Pulling The Plug, Part 11: Genesis

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I know, we’re still up. Not for long, though. I just wanted to show you how you actually created a world in Glyffe before it’s all gone.

After all, player created content was probably Glyffe’s most overengineered and underused feature (not counting the multi-threaded architecture which I consider to be in a league of its own).

Then again, I hear player created content has been having a hard time of it everywhere lately.

Anyway, to create a new world, you had to begin by finding a free spot in Main World, which I’m afraid was quite a bit easier than I just made that sound. The next step was to right-click on the spot.

Account management was another feature vying for top placement in the Overengineered and Underused category. Fortunately, I already had an account, so once I remembered my password we were in business.

Please don’t mind our altered form, I stopped by Field of Flowers between screenshots because, you know, nostalgia. I still have it pretty bad some days. Over the Easter weekend, seeing as the weather has been getting better, I set up a wifi network in our garden, naming it “Campo De Las Flores”. Anyway, entering our newly created world.

A blank canvas indeed. Right-clicking anywhere and selecting New brought up the device menu again. I was thinking we could do the death scene between Kirk and Spock at the end of Star Trek II. By the way, the boys and us have crossed into season 6 in TNG despite a jarring switch to Spanish dubbing with English subtitles a while back. You see, my mother-in-law has been staying with us, and since she only speaks Spanish, is nearly blind and a right old Trekkie to boot, we didn’t really have much of a choice. The Spanish voice acting is pretty terrible, though. I try to focus on the subtitles and make sure there’s a beer within reach, which I guess is always a good idea when your mother-in-law is around. But on to Spock.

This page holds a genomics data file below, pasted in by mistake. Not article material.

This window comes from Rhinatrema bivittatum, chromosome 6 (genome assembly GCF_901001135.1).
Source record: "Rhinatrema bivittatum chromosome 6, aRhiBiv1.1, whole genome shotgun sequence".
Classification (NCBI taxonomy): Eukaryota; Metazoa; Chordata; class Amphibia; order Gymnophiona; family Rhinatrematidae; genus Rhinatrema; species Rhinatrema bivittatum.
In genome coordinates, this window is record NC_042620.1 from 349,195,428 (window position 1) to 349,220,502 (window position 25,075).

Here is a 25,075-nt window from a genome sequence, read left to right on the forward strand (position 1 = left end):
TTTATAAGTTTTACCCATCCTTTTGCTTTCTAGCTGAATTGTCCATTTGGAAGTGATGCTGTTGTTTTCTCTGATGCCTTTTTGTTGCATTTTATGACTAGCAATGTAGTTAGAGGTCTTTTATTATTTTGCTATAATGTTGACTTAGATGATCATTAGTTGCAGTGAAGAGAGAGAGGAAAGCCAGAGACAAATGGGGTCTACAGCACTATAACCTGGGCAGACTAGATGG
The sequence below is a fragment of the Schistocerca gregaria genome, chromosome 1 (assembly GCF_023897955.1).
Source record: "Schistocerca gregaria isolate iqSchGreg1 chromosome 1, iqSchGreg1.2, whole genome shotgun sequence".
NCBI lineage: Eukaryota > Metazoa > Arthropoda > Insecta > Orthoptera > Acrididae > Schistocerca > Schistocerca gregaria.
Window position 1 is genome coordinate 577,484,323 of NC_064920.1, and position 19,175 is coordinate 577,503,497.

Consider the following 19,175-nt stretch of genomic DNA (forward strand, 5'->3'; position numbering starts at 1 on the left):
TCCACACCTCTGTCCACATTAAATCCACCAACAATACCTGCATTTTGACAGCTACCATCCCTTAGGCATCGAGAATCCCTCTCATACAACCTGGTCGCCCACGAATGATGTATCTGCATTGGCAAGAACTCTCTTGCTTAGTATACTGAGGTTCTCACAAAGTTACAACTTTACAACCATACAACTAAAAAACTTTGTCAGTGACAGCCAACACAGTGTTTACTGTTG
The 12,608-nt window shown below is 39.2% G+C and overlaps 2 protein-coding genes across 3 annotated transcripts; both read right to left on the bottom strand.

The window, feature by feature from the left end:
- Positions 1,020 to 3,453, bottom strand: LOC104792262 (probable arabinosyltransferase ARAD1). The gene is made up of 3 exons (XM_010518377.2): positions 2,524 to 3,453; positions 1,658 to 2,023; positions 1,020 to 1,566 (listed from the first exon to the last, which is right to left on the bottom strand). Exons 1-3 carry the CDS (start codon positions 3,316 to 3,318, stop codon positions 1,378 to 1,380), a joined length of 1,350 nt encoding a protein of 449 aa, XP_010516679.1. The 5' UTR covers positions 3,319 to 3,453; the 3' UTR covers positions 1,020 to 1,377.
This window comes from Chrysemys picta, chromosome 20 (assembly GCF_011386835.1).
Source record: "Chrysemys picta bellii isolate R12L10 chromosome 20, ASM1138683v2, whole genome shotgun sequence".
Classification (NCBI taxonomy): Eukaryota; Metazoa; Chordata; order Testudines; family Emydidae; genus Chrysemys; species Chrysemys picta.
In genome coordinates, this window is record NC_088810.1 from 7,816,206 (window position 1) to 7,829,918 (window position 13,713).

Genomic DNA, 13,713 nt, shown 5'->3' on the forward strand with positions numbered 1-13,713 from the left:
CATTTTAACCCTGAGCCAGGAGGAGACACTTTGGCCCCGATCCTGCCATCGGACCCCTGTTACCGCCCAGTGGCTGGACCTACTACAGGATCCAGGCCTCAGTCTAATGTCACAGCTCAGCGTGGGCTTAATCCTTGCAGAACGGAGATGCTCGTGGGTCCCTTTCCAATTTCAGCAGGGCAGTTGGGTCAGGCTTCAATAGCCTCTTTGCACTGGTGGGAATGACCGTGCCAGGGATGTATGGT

We started him off as a simple Obstacle device.

Next, we created a Prism, which was a sort of jack-of-all-trades, and set it to display: “Don’t grieve, admiral. It’s logical. The needs of the many outweigh…” However, we also configured it to start inactive (meaning disabled as well as invisible) and to check if the player colliding with it matched the following characters: “The needs of the few…” If they did, we set the Prism to transform into: “Or the one. I never took the Kobayashi Maru test, until now. What do you think of my solution?”

In case the player’s characters didn’t match, we set the Prism to instead change into: “I have been… and always shall be… your friend. Live long and prosper!”

So now we had two devices: the Obstacle called Spock and the inactive Prism. Because we were the device’s creator, the Prism showed up semi-transparent for us, so as to allow us to work with it. To another player, it wouldn’t have shown up at all.

There were two more things left to do: activate the Prism and deactivate the Obstacle some time after a player entered the world. For that, we used an Entry, which like the name says was an entry point into the world.

We set a 5 second delay, dragged the device menu to the right and right-clicked the Prism.

Same thing for the Spock Obstacle, but with the aim of deactivating it instead of activating it.

Looking good, except that we didn’t want players to be able to see the Entry. The thing was, we couldn’t just deactivate it, since that would’ve also disabled its functionality of activating the Prism and deactiving the Obstacle. So we simply set its color to match the background color, black.

Now we were ready to give it a go. I exited to Main World and logged out.

I clicked on “Play anonymously”, changed into Kirk and went in again.

We touched down on the black Entry. Five seconds later…

Now we changed into: “The needs of the few…” and bumped into Spock.

At this point we cried out: “Spock!” and bumped into him again (this represented the case where our characters didn’t match the condition we’d set for the Prism).

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